"Despite many opportunities available for frank discussion on sexual topics in the context of marriage, penetrating the individuals’ silence was much harder than I expected. Perhaps, I had underestimated the power of the marriage. The crucial point is that open discussion on sexuality and conceptualization of actual sexual activity, were possible only within the context of marriage"(19).

This argument is also confirmed by results of several Iranian empirical research (15, 22). These studies have demonstrated that a positive evaluation of one’s sexual behavior is closely associated with her/his overall sexual well-being. Given the facts that sexuality is considered as an integral part of women’s well-being and their marital happiness, sexual behaviors should be evaluated by a comprehensive sexual well-being assessment, in practice; however, this step has not yet been taken in Iranian clinical settings. This current situation entails the challenge that sexual health care and sexual well-being of women are simply disregarded when developing policies, making decisions and delivering care fora general promotion of subjective well-being and quality of life among women and families.

Despite extensive studies, there are some challenges (i.e. the approach that should be used for assessment of sexual behaviors is not clear) in studies undertaken in the field of women’s sexual behaviors (17).

A study on women’s sexual behavior was conducted by Avasti et al. (23) in India. In this study, vaginal sexual activity was the most common form of sexual activity and oral sex had the lowest prevalence; also, 27% of women reported one problem (such as headaches) or more following having sex. Another study done by Hashemi et al. (24) investigated certain sexual behaviors in women of reproductive age. The results of this study indicated that although oral and anal sex is taboos in Iran, but they have a high prevalence among the couples.

We used this survey to examine women’s sexual behaviors by exploring various aspects of their sexual behaviors and also investigating possible associations between sexual behaviors and demographic variables. The purpose of this study was to explore the components of sexual behaviors and their possible associations with the demographic variables.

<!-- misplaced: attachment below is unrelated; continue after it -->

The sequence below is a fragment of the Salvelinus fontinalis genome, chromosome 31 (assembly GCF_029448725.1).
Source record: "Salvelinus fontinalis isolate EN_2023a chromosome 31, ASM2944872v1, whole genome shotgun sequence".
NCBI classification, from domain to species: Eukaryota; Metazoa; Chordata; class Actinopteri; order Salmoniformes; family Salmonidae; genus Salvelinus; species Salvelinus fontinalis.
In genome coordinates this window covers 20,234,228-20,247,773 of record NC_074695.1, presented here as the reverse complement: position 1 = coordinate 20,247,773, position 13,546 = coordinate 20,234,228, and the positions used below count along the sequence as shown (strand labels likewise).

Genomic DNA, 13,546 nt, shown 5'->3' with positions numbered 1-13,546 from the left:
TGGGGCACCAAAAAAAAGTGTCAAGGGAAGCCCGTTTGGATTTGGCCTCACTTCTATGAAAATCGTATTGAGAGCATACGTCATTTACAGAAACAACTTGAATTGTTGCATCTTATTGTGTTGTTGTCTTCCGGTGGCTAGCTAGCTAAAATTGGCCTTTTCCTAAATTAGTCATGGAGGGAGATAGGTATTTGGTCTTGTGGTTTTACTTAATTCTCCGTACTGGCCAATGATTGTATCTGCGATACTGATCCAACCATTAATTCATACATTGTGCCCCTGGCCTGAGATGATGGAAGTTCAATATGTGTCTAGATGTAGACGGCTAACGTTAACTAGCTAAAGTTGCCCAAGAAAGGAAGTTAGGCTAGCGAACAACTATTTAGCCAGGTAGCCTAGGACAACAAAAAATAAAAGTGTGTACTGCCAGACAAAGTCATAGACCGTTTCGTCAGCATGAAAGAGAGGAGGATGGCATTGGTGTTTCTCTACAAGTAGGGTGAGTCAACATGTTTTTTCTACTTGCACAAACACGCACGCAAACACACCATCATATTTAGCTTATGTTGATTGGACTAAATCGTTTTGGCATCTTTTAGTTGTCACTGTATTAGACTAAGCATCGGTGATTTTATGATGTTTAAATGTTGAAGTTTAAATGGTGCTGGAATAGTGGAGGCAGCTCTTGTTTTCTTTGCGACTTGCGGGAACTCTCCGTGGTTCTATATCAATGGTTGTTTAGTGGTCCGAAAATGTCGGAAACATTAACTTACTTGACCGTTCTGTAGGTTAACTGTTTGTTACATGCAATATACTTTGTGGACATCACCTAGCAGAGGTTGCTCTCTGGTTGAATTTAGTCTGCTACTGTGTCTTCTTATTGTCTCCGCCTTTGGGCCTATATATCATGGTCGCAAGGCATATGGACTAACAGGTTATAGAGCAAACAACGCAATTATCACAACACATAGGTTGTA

Materials and Methods

This study was a cross-sectional survey (descriptive and analytic) aimed to identify and analyze sexual behaviors among women of reproductive age in Kashan, Iran from June to October 2015. A random sample of 500 women of reproductive age who referred to health centers (14 centers) in Kashan and had the inclusion criteria according to random numbers table was included in this survey. Based on Shirpak et al. (16) study, considering d=1, α: 5 %, σ: 10/9, sample size was calculated 500.

Inclusion criteria included having Iranian nationality and the ability to read and write, and being within the age range of 15-49 years and married as well as having an active sex life. Exclusion criteria comprised of unwillingness to answer questions because of the high number of questions, as well as having medical and surgical conditions.

Research tool in this study was women’s sexual behavior assessment questionnaire developed by Qoreshi et al. (25). Psychometric properties of this questionnaire had been assessed in Iranian women of reproductive age. Theoretical framework of this tool is based on the Hilbert’s classification of sexual behaviors. This questionnaire was designed in four Likert sub-scales that were consisted of thirty-three items. The first sub-scale (ten questions) measures sexual capacity. The second sub-scale that consists of nine questions is the sub-scale of sexual performance. The third sub-scale that has the highest number of items (eleven questions) deals with sexual motivation and the fourth sub-scale (three questions) is sexual script. Sexual script includes guides for sexual thinking, feeling and behavior in different situations (14); here, three scripts were considered based on these questions: the religious-sexual script, the right relational script and the male-dominated script.

Each question has a value of zero to five; So, the minimum and maximum scores for sexual capacity are 0 and 50, for sexual motivation are 0 and 45, for sexual function are 0 and 55 and for sexual script are 0 and 15, respectively. Each of these sub-groups was divided into three parts (<33%, 34-66%, and>67%) based on the obtained scores.